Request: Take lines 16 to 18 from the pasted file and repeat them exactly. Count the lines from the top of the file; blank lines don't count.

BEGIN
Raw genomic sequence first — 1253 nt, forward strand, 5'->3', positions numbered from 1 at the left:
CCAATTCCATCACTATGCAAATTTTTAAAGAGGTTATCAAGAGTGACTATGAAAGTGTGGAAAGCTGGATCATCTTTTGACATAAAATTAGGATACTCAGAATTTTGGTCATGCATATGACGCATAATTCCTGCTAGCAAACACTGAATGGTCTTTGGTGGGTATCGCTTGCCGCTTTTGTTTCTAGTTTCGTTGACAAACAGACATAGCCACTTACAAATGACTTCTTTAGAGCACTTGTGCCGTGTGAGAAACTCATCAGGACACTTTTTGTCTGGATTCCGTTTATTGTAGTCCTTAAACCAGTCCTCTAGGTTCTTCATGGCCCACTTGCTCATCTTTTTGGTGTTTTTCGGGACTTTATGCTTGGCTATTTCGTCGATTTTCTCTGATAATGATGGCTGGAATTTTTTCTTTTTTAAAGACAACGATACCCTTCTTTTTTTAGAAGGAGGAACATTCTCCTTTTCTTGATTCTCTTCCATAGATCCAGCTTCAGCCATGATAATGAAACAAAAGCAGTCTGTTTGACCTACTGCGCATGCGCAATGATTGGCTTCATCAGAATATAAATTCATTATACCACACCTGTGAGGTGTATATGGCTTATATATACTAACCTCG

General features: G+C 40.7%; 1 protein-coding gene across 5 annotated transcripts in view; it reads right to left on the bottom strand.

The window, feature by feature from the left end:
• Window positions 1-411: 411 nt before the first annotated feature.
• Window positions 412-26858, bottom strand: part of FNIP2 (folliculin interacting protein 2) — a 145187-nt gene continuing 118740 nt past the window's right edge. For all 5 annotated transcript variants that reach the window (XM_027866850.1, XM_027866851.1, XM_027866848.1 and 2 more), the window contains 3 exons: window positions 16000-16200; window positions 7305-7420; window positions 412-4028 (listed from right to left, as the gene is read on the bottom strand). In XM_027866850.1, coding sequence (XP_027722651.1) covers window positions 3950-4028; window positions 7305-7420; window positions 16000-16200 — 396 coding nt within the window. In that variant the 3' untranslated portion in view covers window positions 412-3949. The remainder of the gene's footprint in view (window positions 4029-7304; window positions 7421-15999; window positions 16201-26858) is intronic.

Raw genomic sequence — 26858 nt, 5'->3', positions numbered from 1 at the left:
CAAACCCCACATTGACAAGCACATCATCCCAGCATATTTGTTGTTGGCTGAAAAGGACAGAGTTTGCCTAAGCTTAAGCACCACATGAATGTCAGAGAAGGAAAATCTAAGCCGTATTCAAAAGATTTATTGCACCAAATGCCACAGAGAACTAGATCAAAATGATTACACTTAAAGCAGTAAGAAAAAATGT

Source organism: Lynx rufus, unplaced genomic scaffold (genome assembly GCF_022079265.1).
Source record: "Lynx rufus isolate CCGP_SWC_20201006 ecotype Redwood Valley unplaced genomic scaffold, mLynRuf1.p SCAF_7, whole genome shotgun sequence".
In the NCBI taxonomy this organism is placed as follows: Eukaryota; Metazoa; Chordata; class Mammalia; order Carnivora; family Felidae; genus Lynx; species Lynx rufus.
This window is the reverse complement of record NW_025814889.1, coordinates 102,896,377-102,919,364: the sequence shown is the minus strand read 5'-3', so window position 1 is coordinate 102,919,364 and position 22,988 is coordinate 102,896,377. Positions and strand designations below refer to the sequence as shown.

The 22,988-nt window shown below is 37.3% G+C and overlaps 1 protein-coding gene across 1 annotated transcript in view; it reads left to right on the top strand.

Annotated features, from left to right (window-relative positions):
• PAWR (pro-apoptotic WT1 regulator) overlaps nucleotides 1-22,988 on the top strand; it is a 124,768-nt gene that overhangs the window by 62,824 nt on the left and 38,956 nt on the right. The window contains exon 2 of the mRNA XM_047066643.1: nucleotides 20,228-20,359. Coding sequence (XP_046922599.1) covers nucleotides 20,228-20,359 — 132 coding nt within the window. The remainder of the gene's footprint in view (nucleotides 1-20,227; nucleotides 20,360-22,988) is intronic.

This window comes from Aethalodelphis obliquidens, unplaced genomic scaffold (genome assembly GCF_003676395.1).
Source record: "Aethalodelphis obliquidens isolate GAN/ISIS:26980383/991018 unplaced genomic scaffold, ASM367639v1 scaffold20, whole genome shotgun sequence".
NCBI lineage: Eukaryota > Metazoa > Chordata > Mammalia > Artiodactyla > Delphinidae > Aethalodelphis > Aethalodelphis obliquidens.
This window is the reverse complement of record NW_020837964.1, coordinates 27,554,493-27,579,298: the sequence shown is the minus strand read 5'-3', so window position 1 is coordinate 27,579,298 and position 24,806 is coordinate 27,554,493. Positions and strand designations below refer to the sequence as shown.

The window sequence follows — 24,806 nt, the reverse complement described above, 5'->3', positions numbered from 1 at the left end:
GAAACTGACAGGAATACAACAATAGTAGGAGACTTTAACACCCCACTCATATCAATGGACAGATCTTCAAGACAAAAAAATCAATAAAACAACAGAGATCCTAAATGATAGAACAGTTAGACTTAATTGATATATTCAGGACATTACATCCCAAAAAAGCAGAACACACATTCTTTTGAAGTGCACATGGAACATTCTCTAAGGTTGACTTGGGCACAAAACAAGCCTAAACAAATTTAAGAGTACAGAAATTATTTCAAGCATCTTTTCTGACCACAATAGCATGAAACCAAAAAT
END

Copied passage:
This window comes from Aethalodelphis obliquidens, unplaced genomic scaffold (genome assembly GCF_003676395.1).
Source record: "Aethalodelphis obliquidens isolate GAN/ISIS:26980383/991018 unplaced genomic scaffold, ASM367639v1 scaffold20, whole genome shotgun sequence".
NCBI lineage: Eukaryota > Metazoa > Chordata > Mammalia > Artiodactyla > Delphinidae > Aethalodelphis > Aethalodelphis obliquidens.